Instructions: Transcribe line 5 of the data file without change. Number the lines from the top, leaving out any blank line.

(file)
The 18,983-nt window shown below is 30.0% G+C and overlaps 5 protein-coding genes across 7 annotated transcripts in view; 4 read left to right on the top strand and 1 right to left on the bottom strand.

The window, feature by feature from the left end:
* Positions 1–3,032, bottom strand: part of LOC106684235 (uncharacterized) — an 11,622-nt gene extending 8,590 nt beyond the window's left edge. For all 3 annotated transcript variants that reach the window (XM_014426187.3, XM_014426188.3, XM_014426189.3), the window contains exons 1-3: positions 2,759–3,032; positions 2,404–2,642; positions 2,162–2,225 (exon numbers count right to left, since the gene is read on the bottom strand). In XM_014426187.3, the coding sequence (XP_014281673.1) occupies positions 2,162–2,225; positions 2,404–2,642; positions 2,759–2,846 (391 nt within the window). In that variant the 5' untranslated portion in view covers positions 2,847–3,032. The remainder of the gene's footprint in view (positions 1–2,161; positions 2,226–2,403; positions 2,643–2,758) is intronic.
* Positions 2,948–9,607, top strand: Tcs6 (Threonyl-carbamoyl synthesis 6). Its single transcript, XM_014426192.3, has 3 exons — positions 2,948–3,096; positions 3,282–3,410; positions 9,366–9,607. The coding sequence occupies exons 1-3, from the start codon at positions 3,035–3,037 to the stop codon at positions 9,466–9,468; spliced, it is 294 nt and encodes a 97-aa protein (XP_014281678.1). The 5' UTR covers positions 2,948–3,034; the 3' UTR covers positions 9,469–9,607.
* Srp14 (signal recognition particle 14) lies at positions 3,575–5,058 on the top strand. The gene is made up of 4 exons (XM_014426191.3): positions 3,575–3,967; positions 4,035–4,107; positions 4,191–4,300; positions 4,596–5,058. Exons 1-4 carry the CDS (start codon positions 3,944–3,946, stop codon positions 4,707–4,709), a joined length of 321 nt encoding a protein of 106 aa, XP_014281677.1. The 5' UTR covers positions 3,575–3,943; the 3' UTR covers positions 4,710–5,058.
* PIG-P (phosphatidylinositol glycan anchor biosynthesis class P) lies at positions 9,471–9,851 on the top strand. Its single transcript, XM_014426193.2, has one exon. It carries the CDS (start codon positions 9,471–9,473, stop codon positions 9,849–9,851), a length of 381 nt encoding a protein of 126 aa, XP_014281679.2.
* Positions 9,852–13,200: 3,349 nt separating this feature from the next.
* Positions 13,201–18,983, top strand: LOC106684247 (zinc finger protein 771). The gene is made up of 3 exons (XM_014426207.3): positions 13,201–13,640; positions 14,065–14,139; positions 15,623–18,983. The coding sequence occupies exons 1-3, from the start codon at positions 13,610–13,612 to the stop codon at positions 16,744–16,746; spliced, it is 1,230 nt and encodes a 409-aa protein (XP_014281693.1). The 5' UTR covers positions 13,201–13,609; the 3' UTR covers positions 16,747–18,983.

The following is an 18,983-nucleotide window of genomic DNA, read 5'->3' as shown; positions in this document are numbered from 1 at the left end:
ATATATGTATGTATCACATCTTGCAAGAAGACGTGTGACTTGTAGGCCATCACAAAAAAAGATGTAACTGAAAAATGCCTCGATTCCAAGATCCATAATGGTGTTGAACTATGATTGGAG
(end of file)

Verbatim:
* Srp14 (signal recognition particle 14) lies at positions 3,575–5,058 on the top strand. The gene is made up of 4 exons (XM_014426191.3): positions 3,575–3,967; positions 4,035–4,107; positions 4,191–4,300; positions 4,596–5,058. Exons 1-4 carry the CDS (start codon positions 3,944–3,946, stop codon positions 4,707–4,709), a joined length of 321 nt encoding a protein of 106 aa, XP_014281677.1. The 5' UTR covers positions 3,575–3,943; the 3' UTR covers positions 4,710–5,058.